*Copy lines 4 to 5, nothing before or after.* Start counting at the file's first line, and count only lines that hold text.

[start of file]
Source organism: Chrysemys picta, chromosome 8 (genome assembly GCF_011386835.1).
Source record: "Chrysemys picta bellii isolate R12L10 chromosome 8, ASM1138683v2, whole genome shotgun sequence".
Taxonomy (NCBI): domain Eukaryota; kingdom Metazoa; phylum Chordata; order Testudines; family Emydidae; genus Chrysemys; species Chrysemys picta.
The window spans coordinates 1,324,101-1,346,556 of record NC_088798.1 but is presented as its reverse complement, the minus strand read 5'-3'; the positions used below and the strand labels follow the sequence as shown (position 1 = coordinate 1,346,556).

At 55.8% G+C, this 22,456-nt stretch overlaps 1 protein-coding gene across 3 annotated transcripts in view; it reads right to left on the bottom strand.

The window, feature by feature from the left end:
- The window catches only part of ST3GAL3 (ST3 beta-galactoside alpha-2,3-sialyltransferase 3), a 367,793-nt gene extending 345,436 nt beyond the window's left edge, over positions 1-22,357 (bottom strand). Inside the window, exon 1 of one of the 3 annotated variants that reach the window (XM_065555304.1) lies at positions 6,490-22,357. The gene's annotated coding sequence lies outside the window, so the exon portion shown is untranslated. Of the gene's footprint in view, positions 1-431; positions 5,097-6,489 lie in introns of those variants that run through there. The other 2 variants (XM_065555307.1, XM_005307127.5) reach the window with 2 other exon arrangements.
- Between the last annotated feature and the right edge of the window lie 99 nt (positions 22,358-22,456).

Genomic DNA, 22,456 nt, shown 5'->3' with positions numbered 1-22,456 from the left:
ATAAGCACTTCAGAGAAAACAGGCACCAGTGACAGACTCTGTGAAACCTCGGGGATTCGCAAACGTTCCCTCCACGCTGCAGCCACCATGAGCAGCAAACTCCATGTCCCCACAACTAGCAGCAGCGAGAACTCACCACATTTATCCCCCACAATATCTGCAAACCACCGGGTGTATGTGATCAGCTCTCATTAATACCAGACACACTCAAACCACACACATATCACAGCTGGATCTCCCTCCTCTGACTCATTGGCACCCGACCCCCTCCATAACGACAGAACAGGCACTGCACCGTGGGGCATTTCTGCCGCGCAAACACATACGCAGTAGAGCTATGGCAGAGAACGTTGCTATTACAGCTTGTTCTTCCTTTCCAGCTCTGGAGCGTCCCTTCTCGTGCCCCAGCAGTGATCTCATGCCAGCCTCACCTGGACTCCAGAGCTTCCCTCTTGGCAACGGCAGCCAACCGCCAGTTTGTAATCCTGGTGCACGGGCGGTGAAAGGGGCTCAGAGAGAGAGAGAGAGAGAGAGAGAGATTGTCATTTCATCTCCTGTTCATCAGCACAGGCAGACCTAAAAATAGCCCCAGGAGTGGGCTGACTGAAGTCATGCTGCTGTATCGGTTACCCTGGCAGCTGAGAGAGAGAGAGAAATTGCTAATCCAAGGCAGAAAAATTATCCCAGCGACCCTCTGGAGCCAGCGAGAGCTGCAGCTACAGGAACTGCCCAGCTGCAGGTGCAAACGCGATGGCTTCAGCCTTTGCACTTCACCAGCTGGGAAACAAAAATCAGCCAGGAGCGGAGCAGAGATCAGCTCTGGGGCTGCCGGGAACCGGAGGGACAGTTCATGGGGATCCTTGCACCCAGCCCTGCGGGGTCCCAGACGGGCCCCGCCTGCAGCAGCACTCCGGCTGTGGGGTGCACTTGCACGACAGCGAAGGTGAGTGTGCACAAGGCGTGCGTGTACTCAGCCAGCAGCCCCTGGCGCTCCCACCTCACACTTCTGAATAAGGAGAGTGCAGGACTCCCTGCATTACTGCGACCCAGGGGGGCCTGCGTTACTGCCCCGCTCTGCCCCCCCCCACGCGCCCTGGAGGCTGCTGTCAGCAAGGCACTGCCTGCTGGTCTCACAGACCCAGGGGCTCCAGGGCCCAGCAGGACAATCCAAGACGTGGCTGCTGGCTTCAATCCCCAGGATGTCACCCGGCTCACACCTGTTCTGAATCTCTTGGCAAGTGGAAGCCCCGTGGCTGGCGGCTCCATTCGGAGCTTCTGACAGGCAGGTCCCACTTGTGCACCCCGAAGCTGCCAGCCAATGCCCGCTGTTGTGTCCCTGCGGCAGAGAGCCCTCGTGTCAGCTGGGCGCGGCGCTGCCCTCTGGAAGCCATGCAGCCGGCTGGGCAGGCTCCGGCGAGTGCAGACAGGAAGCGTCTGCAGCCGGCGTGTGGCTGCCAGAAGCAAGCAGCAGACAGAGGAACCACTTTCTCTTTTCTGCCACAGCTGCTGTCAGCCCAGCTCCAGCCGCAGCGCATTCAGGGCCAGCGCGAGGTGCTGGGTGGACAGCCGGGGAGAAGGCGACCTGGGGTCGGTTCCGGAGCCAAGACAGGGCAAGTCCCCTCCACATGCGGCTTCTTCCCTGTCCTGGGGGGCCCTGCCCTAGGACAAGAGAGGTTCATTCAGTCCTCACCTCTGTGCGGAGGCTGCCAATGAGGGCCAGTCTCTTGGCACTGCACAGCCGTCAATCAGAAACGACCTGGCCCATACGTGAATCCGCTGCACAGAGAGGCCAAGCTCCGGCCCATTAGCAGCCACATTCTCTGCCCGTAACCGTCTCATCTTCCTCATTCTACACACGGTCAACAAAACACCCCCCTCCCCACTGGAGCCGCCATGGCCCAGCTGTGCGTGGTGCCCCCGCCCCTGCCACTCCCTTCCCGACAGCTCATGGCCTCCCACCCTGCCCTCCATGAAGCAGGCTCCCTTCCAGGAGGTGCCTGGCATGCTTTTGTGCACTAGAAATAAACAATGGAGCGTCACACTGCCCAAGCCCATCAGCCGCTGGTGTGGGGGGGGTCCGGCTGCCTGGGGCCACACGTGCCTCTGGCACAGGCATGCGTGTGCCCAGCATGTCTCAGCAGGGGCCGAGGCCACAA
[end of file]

The window spans coordinates 1,324,101-1,346,556 of record NC_088798.1 but is presented as its reverse complement, the minus strand read 5'-3'; the positions used below and the strand labels follow the sequence as shown (position 1 = coordinate 1,346,556).

At 55.8% G+C, this 22,456-nt stretch overlaps 1 protein-coding gene across 3 annotated transcripts in view; it reads right to left on the bottom strand.